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Prolegomena to the Study of Greek Religion Paperback – Oct 2 2010


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Paperback, Oct 2 2010
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Product Details

  • Paperback: 708 pages
  • Publisher: Cambridge University Press; Reissue edition (Oct. 2 2010)
  • Language: English
  • ISBN-10: 1108010032
  • ISBN-13: 978-1108010030
  • Product Dimensions: 3.9 x 13.8 x 21.3 cm
  • Shipping Weight: 771 g
  • Average Customer Review: 4.2 out of 5 stars  See all reviews (5 customer reviews)
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First Sentence
IN characterizing the genius of the Greeks Mr Ruskin says: 'there is no dread in their hearts; pensiveness, amazement, often deepest grief and desolation, but terror never. Read the first page
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Format: Paperback Verified Purchase
This is a book that needs your close attention; all of the meaning and significance in the concepts explored seems to unfold slowly over its course, and there are moments of awe and inspiration throughout it's entirety.
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Don't be fooled by the Look Inside feature--it leads you to a completely different edition, which is a photocopy. The General Books version was created by robot OCR, and very bad OCR, and OCR cannot handle quotations in Greek, Latin, etc., which this book is full of, making it utterly unintelligible. I am disappointed in both General Books for allowing this version to exist at all, and to Amazon.ca for their very misleading link.
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By A Customer on Sept. 15 2003
Format: Hardcover
I was searching for an answer to the mystery that was in the Greek Mysteries. Harrison provides the answers. Prolegomena provides a very detailed account of the Mysteries that are rooted in worship of the the Chthonic (Earth) Gods that preceded the Olympian deities. The reading level of this book is probably the most difficult I have ever experienced in a book that I am reading purely for pleasure. You must have a burning interest in the field of ancient Greek religion to be able to appreciate this book for the great work it is.
Jaime Gomez
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Format: Paperback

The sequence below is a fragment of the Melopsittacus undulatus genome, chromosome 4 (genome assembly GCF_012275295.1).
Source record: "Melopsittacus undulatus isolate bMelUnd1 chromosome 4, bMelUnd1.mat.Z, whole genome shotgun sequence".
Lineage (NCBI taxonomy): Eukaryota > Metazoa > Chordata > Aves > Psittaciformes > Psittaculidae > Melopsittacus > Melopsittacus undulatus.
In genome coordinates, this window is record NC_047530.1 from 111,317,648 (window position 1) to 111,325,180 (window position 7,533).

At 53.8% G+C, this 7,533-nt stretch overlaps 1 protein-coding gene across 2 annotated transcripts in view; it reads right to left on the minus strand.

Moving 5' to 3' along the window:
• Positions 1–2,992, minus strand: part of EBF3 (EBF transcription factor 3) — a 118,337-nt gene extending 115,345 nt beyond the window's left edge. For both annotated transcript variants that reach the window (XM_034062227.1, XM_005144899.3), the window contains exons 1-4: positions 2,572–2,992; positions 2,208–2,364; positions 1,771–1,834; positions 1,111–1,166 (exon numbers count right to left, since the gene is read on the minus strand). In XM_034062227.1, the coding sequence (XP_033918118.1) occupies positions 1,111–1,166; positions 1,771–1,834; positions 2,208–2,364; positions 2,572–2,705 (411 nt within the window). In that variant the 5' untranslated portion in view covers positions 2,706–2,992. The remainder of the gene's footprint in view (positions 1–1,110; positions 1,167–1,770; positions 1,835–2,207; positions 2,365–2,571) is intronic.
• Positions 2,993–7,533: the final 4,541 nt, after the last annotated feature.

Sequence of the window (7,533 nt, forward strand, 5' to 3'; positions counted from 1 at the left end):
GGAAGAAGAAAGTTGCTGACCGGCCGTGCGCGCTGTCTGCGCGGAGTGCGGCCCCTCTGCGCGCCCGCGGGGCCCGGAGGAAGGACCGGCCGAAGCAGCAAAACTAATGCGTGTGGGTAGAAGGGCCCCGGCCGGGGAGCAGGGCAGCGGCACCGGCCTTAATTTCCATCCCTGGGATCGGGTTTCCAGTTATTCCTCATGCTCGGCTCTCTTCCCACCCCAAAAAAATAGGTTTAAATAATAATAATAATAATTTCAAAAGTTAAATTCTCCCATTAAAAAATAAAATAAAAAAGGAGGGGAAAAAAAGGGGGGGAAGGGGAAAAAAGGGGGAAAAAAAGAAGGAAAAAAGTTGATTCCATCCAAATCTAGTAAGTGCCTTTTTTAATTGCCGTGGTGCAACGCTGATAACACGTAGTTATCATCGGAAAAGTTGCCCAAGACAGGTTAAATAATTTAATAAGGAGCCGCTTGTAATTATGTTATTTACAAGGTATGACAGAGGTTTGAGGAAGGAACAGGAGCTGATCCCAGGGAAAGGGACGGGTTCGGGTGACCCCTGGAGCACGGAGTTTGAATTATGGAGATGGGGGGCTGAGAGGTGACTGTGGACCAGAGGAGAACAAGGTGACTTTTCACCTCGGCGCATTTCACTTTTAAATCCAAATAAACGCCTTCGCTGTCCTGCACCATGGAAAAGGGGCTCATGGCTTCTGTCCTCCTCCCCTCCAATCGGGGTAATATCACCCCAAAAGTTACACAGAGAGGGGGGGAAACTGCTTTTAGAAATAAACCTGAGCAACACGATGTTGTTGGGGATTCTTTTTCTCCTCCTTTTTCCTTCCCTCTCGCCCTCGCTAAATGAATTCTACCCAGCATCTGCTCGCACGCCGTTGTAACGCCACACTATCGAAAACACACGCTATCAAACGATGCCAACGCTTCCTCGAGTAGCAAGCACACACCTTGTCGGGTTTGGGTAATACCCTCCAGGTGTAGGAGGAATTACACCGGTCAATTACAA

Although published in the early 1900s and outdated in certain areas, Prolegomena to the Study of Greek Religion is still an essential read for anyone interested in Greek Religion. Perhaps the best description of the book would be to call it the Greek Golden Bough.
In this classic work, Harrison sought to uncover the primitive substratum of Greek religion, so rather than focusing on the
Olympian deities, she spends the better part of the book discussing ghosts, 'demons', and the chthonic deities. The religious landscape that she illuminates is therefore nothing like the cheery and rational world of the Olympians. The dark, the creepy and the uncanny tend to predominate.
The book is very well-written, and the author's fascination with her material is infectious. I found it so powerful a reading experience that I can only describe Prolegomena in terms of a kind of anthropological prose poetry. Although its ostensible topic is a rather specialized and obscure field of enquiry, one comes away from the book with a feeling of having gained a deeper insight into that most general of topics, the human condition.
I have to agree with the other reviewer who emphasizes that this is not a book for those completely unfamiliar with ancient Greek religion. Moreover, parts of it might be frustrating and tedious for readers without knowledge of the ancient Greek language, since Harrison is constantly engaged in the elucidiation and discussion of Greek religious terminology.
All in all, an unforgettable book that, unlike most academic studies, is a piece of great literature.
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By magellan on Nov. 16 2002
Format: Paperback
This book is an indispensible classic for anybody interested in Greek religion. I was considering following up Prof. Harrison's weighty tome by writing the sequel: "Avgolemeno to the Study of Greek Soup Making," but I couldn't find an interested publisher, for some reason.
*Note: "Avgolemeno" is a well-known Greek, lemon-flavored soup.
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